Default Mode Network (DMN) can be defined as a baseline of neuronal activity  that occurs when the subject has thoughts that are not directed toward a goal. It was discovered from the degree of variation in oxygen consumption of a number of areas of the brain, which were activated when people did not think of “anything special” (this is important). Another factor that has been used to study this network is synchrony (the degree of coordination of the frequencies emitted by neurons as a consequence of their electrical activity). To make a comparison, imagine frequency radios emitting on the same channel (or in several that are coupled) and shoot off at the same time communicating on a large scale.
In the typical DMN experiment, subjects are asked to close their eyes and not think of anything special or particular, just to stay awake. Magnetic resonance imaging (or other techniques) are then taken of the brain in areas of interest. Subjects are then asked to perform a task that requires thoughts and/or behaviors directed toward a goal (an executive demand).
These are the zones that are activated in the “at rest” situation (DMN):
In the image we can see how, in addition, to the areas in dark blue there are more blurred strokes that connect these areas. They are tracts of white matter and help us understand that the networks of the brain are configured as networks of “small world”: centers distributed and connected on a large scale in the brain. These networks evolve with maturation, in the first years of life they do not present so much cohesion . Among the zones that are activated are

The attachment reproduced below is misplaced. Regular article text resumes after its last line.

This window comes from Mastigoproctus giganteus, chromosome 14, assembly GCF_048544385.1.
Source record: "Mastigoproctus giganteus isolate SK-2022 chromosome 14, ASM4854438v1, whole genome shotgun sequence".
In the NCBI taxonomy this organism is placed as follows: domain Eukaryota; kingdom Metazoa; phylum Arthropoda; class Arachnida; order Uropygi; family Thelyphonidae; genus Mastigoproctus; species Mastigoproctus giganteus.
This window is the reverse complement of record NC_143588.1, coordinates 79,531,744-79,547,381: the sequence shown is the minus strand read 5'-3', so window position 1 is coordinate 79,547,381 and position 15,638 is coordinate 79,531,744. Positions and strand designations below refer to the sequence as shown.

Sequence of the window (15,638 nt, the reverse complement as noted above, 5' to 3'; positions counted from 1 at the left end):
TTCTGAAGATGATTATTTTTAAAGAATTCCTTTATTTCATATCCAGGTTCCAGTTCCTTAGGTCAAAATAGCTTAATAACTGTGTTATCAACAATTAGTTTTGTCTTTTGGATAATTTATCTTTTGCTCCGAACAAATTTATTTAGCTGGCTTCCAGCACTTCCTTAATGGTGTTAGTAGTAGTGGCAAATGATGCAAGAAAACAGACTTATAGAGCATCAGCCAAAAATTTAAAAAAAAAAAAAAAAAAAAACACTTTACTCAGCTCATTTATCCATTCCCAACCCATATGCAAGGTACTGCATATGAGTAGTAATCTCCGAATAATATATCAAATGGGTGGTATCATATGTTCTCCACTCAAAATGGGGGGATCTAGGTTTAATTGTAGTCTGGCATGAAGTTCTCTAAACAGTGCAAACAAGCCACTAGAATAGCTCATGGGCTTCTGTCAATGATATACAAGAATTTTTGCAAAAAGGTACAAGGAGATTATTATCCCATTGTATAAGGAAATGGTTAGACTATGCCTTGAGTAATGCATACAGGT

– The medial prefrontal cortex, an area in which Brodmann Area 9 and 10, among others, are located. These two areas have been related to representations of our personality and social cognition.
– The precuneus (ventral), related to episodic memory, consciousness and self. Also with visuoconstructive abilities
– The lower parietal lobe, related to language, body image and identification of emotions. Also with spatial representation.
When the activity of the brain is contrasted in both situations (when “we don’t think about anything” vs. when we have a thought directed towards a goal/problem resolution), we obtain an image similar to the one above. The blue zones correspond to zones activated when the person executes a task (Networking). The orange zones would be DMN. The interesting thing is that the execution in the executive task correlates with a correct activation of the work network (“blue”) and a correct attenuation (which does not become deactivation) of the DMN (“orange”). Do we have an example of the sought-after “double dissociation” in neuropsychology?
Can’t think of anything specific?
Actually, when the researcher asks a subject to not think about anything specific for a period of time, we do something. First of all, we do not lose consciousness of ourselves. In general, the subjects of experiments during this experimental condition have reported that they think of themselves (self, personality), of things they have to do (prospective memory) or of events that have happened to them (episodic memory). Even in abstract concepts (semantic concepts) that may or may not be connected.
How does DMN relate to Alzheimer’s?